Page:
Effect of folic acid supplementation on homocysteine concentration and association with training in handball players
- Equal contributors
1 Department of Physiology, Institute of Nutrition and Food Technology, University of Granada, Granada 18071, Spain
2 Department of Physical Education and Sports, Faculty of Sports Sciences, University of Granada, Granada 18071, Spain
Journal of the International Society of Sports Nutrition 2013, 10:10 doi:10.1186/1550-2783-10-10Published: 21 February 2013
Strenuous physical activity can alter the status of folic acid, a vitamin directly associated with homocysteine (Hcy); alterations in this nutrient are a risk factor for cardiovascular disease. Handball players are a population at risk for nutrient deficiency because of poor dietary habits.
The aims of this study were to evaluate nutritional status for macronutrients and folic acid in members of a high-performance handball team, and determine the effect of a nutritional intervention with folic acid supplementation and education.
A total of 14 high-performance handball players were monitored by recording training time, training intensity (according to three levels of residual heart rate (RHR): <60%, 60%–80% and >80%), and subjective perceived exertion (RPE) during a 4-month training period. Nutritional, laboratory and physical activity variables were recorded at baseline (Week 0), after 2 months of dietary supplementation with 200 μg folic acid (50% of the recommended daily allowance) (Week 8) and after 2 months without supplementation (Week 16). We compared training load and analyzed changes in plasma concentrations of Hcy before and after the intervention.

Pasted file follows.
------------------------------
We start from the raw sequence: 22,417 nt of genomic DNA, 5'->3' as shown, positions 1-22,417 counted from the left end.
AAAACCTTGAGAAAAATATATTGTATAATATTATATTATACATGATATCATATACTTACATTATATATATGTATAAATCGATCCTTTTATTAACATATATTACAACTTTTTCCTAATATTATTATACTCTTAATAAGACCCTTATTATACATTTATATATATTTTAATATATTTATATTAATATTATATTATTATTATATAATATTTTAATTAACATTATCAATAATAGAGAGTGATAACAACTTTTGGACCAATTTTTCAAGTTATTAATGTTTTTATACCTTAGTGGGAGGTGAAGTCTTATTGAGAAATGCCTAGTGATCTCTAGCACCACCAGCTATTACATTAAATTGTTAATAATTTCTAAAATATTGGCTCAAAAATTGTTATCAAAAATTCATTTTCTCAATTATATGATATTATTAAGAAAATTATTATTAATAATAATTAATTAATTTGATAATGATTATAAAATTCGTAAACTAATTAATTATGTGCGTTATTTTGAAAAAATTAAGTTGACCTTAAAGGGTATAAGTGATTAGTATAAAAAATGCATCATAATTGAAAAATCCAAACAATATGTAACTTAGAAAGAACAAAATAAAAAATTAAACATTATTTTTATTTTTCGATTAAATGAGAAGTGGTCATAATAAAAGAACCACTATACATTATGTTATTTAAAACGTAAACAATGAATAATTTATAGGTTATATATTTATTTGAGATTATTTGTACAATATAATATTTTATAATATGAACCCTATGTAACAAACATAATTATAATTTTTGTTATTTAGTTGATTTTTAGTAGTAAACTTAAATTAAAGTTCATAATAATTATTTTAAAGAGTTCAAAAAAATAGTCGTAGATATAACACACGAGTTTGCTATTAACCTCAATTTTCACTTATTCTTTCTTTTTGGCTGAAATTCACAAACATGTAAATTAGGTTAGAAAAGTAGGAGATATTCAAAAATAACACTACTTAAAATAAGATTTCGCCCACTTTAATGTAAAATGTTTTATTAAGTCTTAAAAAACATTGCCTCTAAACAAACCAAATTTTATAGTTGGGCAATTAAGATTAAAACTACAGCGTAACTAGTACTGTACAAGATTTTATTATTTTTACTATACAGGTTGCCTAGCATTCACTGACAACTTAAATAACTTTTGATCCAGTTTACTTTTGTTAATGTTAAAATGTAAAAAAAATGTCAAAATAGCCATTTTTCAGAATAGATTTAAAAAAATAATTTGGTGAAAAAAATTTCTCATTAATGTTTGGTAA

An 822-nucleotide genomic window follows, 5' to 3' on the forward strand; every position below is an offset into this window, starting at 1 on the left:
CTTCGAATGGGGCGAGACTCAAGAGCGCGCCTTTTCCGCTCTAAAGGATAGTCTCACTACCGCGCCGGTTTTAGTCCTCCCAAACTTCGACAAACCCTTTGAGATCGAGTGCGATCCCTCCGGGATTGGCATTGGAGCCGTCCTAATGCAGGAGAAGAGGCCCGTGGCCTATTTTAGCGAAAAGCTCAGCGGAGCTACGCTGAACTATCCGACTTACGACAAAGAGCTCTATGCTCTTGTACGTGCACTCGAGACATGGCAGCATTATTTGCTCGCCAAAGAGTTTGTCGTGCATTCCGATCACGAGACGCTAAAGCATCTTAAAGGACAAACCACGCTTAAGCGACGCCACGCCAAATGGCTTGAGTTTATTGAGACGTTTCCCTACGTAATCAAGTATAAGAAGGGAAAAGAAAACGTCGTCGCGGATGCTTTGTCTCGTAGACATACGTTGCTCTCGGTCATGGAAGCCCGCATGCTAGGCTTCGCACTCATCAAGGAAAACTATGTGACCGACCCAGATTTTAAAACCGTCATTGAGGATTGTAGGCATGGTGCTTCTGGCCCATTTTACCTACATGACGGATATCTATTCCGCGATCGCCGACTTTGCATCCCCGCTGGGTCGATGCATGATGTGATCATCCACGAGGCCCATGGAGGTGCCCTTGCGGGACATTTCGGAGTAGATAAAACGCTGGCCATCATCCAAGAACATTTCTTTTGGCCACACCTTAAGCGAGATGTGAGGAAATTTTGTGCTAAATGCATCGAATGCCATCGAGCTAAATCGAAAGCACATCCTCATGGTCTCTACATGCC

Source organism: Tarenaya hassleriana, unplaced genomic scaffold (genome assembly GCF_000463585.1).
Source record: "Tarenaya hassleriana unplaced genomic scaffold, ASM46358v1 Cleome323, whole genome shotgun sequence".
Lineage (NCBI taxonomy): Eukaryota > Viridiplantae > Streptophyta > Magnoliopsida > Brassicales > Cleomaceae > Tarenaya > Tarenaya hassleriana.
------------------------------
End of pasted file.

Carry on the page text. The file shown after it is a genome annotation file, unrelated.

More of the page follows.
Bivariate analysis showed a significant negative correlation (P < 0.01) between Hcy and folic acid concentrations (r = −0.84) at Week 8, reflecting a significant change in Hcy concentration (P < 0.05) as a result of hyperhomocysteinemia following the accumulation of high training loads. At Week 16 we observed a significant negative correlation (P < 0.01) between Hcy concentration and training time with an RHR <60%, indicating that aerobic exercise avoided abrupt changes in Hcy and may thus reduce the risk of cardiovascular accidents in high-performance athletes.
Integral monitoring and education are needed for practitioners of handball sports to record their folic acid status, a factor that directly affects Hcy metabolism. Folic acid supplementation may protect athletes against alterations that can lead to cardiovascular events related to exertion during competition.